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Workplace Harassment Attorneys in New York City


Workplace harassment in New York City occurs when an employee is treated in a manner which would be seen as offensive or perverse because of specific characteristics that are protected by law. This type of treatment is also known as a hostile work environment and is illegal. For the past 25 years, the attorneys at the Derek Smith Law Group has helped victims of workplace harassment receive the compensation they deserve.

What Is Workplace Harassment in New York City?

Workplace harassment is also known as creating a hostile work environment. In New York City, it is not illegal for an employer, supervisor, manager, CEO, or fellow employee to be mean or treat you poorly. However, it is illegal for this treatment to be based on your race, religion, gender, sexual orientation, national origin, disability, age, pregnancy, gender identification, military status, citizenship status, or any other protected class. This type of treatment must be offensive by more than a petty, slight, or trivial inconvenience. Workplace harassment may come in the form of offensive jokes, berating, offensive name-calling, physical threats of violence, threats affecting the quality of your work environment, and more.

What Evidence is Needed to Prove Workplace Harassment in New York City?

In order to prove workplace harassment, you must prove three things.
1. The harassment is based on you being a member of a protected class. Under Title VII of the Civil Rights Law of 1964, a protected class includes:

• Race
• National origin
• Color
• Gender
• Disability
• Age (over 40)
• Pregnancy
• Sexual orientation
• Gender Identity
• Religion
• Military status
• Citizenship

2. The harassment is more than a petty, trivial, or slight inconvenience. In New York City, this is a more lenient definition of harassment than in mother states. However, it means that the harassment must present a problem and be offensive, but it does not necessarily mean it needs to be severe.

3. The workplace harassment makes your job unbearable, causing a reasonable person to quit the place of employment if able. You may stay at a place of employment even when experiencing workplace harassment because you may not have another option at the moment. However, that does not mean a reasonable person with options would stay employed. The fact that the harassment is unbearable may be evidence of the extreme pain and suffering you endured just to make sure you still receive a paycheck.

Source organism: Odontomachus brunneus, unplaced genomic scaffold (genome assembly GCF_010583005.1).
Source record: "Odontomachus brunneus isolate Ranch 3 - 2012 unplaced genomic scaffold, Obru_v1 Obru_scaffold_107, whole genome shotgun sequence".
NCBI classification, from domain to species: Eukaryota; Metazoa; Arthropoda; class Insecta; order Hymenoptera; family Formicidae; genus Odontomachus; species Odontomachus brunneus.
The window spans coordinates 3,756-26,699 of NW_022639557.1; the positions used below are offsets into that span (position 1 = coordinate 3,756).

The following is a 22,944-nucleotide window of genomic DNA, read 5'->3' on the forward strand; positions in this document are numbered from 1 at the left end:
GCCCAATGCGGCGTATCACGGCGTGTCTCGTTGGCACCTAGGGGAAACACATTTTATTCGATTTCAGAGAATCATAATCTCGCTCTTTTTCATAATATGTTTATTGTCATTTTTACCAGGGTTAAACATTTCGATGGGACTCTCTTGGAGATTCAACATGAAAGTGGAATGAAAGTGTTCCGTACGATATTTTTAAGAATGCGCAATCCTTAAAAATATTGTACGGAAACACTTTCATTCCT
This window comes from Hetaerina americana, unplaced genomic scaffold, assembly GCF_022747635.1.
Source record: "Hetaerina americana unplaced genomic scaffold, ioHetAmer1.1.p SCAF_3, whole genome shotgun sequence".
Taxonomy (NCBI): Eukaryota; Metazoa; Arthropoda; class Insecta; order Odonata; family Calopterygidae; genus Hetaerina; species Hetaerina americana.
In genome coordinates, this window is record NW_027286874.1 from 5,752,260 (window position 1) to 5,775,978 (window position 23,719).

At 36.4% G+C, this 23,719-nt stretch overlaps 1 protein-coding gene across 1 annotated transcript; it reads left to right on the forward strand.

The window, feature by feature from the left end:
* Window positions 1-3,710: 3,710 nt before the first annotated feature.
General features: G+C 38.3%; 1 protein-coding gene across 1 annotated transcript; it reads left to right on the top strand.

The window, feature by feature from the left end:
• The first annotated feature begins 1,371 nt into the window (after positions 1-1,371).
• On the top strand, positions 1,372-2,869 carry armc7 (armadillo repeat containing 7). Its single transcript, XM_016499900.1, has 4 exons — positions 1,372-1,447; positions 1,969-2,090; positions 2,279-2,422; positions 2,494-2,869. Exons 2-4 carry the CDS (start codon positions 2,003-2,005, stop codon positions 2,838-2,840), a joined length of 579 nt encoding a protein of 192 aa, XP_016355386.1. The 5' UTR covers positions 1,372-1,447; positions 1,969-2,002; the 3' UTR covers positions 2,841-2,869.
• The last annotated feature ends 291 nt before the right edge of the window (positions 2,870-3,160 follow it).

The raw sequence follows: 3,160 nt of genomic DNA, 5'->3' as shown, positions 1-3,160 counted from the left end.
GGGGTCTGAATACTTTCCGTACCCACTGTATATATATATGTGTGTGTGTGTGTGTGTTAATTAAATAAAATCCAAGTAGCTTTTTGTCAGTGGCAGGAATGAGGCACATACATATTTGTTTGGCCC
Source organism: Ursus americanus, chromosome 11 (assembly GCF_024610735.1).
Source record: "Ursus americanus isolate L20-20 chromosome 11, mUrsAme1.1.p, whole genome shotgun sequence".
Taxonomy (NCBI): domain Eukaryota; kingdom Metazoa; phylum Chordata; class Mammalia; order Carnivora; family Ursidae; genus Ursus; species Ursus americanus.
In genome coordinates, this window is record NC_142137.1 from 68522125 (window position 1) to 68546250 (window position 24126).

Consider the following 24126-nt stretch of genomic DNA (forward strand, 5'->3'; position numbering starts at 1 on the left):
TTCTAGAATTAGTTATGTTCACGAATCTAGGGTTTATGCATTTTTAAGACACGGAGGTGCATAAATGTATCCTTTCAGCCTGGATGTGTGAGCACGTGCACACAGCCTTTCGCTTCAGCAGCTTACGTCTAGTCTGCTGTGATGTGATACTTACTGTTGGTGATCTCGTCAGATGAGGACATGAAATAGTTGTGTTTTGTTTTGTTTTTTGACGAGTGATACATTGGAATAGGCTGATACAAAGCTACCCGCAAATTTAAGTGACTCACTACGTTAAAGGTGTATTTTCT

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What Qualifies as Workplace Harassment?

Workplace harassment, or a hostile work environment, occurs when you are harassed by your employer, co-worker, supervisor/manager, or CEO. As mentioned, this has to be based on you being a member of a protected class. Here are some examples of workplace harassment:

  • You are constantly called a dumb woman by your boss
  • Your co-worker makes racist jokes about you and your friends
  • Your supervisor often sends emails with comics that make fun of different religions or are racist
  • Your CEO calls you the fat, pregnant lady when referring to you or even speaking to you
  • You come into work and have hearing aid adds plastered around your desk. You are over 40 years old. This happens at least once a week even after you ask for it to stop.
  • Your boss constantly uses racial slurs around the office, no matter who is around
  • Your supervisor is always using homophobic slurs when talking to you
  • Your boss makes fun of your religious traditions every chance he gets, even when you have repeatedly asked him to stop
  • Your boss berates you whenever you need to take a few days off for your chemo treatments or radiation treatments